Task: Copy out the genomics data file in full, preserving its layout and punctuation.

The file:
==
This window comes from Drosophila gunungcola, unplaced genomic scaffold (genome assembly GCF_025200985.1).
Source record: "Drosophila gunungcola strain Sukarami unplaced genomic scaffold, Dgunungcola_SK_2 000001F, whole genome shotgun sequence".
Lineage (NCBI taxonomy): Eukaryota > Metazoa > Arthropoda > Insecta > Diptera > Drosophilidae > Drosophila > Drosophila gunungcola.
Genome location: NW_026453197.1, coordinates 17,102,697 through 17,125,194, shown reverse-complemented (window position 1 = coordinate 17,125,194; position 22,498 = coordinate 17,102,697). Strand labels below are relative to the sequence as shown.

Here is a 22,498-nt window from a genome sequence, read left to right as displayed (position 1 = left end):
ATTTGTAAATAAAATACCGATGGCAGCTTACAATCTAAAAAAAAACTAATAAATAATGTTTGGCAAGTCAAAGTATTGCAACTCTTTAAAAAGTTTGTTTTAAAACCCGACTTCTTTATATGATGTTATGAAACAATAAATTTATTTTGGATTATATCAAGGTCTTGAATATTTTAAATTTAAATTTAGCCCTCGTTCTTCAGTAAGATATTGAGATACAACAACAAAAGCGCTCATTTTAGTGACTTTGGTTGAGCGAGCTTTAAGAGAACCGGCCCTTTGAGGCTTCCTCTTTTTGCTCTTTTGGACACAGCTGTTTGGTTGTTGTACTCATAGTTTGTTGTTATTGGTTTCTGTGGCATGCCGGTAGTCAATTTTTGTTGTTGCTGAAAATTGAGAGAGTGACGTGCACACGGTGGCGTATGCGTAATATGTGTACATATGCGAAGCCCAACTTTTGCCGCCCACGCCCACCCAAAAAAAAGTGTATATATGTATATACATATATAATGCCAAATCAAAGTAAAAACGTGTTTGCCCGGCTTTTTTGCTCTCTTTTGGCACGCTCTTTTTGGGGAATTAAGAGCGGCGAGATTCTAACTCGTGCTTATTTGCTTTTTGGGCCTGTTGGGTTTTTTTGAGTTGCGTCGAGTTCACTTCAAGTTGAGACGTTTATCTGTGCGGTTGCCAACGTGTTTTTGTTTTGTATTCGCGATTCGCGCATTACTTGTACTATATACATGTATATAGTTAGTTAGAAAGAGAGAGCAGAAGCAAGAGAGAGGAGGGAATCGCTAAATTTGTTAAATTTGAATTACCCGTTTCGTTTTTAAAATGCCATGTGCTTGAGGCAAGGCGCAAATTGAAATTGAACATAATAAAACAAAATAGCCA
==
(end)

This window comes from Drosophila gunungcola, unplaced genomic scaffold (genome assembly GCF_025200985.1).
Source record: "Drosophila gunungcola strain Sukarami unplaced genomic scaffold, Dgunungcola_SK_2 000001F, whole genome shotgun sequence".
Lineage (NCBI taxonomy): Eukaryota > Metazoa > Arthropoda > Insecta > Diptera > Drosophilidae > Drosophila > Drosophila gunungcola.
Genome location: NW_026453197.1, coordinates 17,102,697 through 17,125,194, shown reverse-complemented (window position 1 = coordinate 17,125,194; position 22,498 = coordinate 17,102,697). Strand labels below are relative to the sequence as shown.

Here is a 22,498-nt window from a genome sequence, read left to right as displayed (position 1 = left end):
ATTTGTAAATAAAATACCGATGGCAGCTTACAATCTAAAAAAAAACTAATAAATAATGTTTGGCAAGTCAAAGTATTGCAACTCTTTAAAAAGTTTGTTTTAAAACCCGACTTCTTTATATGATGTTATGAAACAATAAATTTATTTTGGATTATATCAAGGTCTTGAATATTTTAAATTTAAATTTAGCCCTCGTTCTTCAGTAAGATATTGAGATACAACAACAAAAGCGCTCATTTTAGTGACTTTGGTTGAGCGAGCTTTAAGAGAACCGGCCCTTTGAGGCTTCCTCTTTTTGCTCTTTTGGACACAGCTGTTTGGTTGTTGTACTCATAGTTTGTTGTTATTGGTTTCTGTGGCATGCCGGTAGTCAATTTTTGTTGTTGCTGAAAATTGAGAGAGTGACGTGCACACGGTGGCGTATGCGTAATATGTGTACATATGCGAAGCCCAACTTTTGCCGCCCACGCCCACCCAAAAAAAAGTGTATATATGTATATACATATATAATGCCAAATCAAAGTAAAAACGTGTTTGCCCGGCTTTTTTGCTCTCTTTTGGCACGCTCTTTTTGGGGAATTAAGAGCGGCGAGATTCTAACTCGTGCTTATTTGCTTTTTGGGCCTGTTGGGTTTTTTTGAGTTGCGTCGAGTTCACTTCAAGTTGAGACGTTTATCTGTGCGGTTGCCAACGTGTTTTTGTTTTGTATTCGCGATTCGCGCATTACTTGTACTATATACATGTATATAGTTAGTTAGAAAGAGAGAGCAGAAGCAAGAGAGAGGAGGGAATCGCTAAATTTGTTAAATTTGAATTACCCGTTTCGTTTTTAAAATGCCATGTGCTTGAGGCAAGGCGCAAATTGAAATTGAACATAATAAAACAAAATAGCCA